COVID-19 has us all out of sorts. The economy. Social life. Our health. Hell, we even ran out of Analog Discovery 2 as a direct result of it. As we enter the last part of 2020 (thankfully), we approach the horizon of a new school year. Spring 2020 was a doozy itself, but we’ll choose to pretend it didn’t happen because of how uncharacteristic it was. This Fall semester, however, has been noodled on and thought about for months – likely beginning with exasperated thoughts pre-graduation last year, as professors slowly realized that this situation wasn’t going to just “go away”. Now that we’ve had a bit of time to prepare, how are engineering classrooms going to look? Will they be fully remote, as they were in many places from March to May? Are universities attempting to regain normalcy by conducting in-person labs?
There are a number of things to think about with the reopening higher education facilities. In a recent Roundtable Discussion with ECEDHA (The Electrical and Computer Engineering Department Head Association), we discussed moving forward into the academic school year. The discussion, which took place in late July, brought up many salient points about the process of reopening schools. Do we have disinfectant protocols in place for lab equipment? Will learning be synchronous or asynchronous? Will it be professor-modeled courses, or will students have access to portable equipment like the Analog Discovery 2 at home and be in charge of their own hands-on learning? You can view the full discussion/webinar below.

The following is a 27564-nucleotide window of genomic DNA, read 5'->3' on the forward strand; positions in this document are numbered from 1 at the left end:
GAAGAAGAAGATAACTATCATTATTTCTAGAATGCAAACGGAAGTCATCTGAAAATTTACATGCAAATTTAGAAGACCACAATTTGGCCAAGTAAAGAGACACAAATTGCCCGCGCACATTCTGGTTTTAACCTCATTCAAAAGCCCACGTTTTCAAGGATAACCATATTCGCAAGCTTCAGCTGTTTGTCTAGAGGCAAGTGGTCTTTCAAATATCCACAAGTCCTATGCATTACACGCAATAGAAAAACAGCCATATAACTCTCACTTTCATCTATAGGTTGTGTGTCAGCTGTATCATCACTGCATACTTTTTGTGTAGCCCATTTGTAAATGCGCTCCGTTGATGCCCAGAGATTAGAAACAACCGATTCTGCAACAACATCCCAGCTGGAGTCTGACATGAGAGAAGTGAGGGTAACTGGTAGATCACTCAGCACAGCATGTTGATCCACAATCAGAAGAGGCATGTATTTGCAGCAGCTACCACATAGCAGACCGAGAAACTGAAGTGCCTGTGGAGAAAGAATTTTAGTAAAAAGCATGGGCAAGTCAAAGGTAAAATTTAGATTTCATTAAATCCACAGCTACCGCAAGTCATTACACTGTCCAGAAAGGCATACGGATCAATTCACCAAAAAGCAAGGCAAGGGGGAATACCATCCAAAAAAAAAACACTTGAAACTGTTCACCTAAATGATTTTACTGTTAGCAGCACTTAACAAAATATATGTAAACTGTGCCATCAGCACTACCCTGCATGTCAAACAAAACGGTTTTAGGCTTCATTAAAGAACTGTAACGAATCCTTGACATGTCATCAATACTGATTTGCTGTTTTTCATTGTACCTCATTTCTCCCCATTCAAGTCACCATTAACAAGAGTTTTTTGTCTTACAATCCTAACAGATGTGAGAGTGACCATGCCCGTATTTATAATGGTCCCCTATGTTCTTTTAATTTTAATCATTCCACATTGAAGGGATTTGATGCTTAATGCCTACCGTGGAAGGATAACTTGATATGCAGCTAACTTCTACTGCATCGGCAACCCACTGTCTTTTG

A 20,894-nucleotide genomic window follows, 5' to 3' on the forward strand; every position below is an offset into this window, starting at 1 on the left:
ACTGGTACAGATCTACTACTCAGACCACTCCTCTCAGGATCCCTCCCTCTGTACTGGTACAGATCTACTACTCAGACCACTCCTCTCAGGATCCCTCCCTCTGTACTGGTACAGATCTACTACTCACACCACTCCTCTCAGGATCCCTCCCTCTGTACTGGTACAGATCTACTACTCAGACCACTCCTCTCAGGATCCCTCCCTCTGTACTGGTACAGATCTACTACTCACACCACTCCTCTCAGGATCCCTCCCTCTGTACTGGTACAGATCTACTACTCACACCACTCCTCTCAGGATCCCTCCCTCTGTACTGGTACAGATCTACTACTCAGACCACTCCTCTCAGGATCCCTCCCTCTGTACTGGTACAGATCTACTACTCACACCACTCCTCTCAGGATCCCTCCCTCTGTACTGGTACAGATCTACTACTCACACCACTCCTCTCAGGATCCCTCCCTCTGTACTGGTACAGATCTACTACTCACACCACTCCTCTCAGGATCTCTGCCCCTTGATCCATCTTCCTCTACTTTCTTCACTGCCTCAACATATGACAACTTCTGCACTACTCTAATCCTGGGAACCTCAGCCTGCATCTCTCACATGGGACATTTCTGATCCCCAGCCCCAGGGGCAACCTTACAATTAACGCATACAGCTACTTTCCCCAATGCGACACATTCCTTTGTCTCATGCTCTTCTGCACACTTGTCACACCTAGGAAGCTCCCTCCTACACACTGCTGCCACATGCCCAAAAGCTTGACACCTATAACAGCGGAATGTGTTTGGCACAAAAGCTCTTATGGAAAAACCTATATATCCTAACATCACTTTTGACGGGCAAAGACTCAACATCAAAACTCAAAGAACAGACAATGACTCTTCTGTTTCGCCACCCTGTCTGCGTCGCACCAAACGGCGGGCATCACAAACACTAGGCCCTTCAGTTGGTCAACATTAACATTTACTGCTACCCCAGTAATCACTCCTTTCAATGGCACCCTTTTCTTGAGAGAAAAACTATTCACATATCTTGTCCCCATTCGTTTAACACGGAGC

The answer to these questions, it turns out, is, “all of the above”. It appears that every university is acting differently, and requiring different things of students. We asked the subReddit /r/EngineeringStudents about how their fall semesters were looking, and the responses ran the gamut. User /u/LewsTherinKinslayer3 said “Most (classes) are online, but my electronics lab is in person, and my data analysis exams (three of them apparently) are in person. I have two classes back to back that are synchronous where I have to actually go online and listen to the lecture live. Two straight hours of sitting at my computer listening to lectures is not going to be easy for me, especially since it’s early in the morning.”
Another student is being relying on their own ingenuity to combat the fatigue of working from home: “In order to physically prepare for the semester I purchased two identical counter tops/desks in order to create a secondary, classroom/workbench area that will allow me to spread out for lectures and labs. It will also prevent me from sitting in front of my distracting three monitor desktop setup while attempting to do work.”
/u/MrBabarino’s classes will be “conducted in an online setting and the lab which was once conducted in a single room is now spread out between two rooms. No lab partners. Recommended to wash hands before and after lab. Sanitizing of stations before and after lab.” One other student’s university went as far as to purchase required tools, package them into take-home kits, and sell them at a discounted price to students.
There is no right answer as to what Fall Semester “should” look like, and there isn’t a confirming opinion of what it will look like. We’re engineers. We’re the “Finders of Solutions”. We’ll have to adapt classrooms based on a number of unique factors, and no learning environment will be the same. But – and this is the important part – there is a light at the end of the tunnel (coincidentally, a tunnel built by engineers).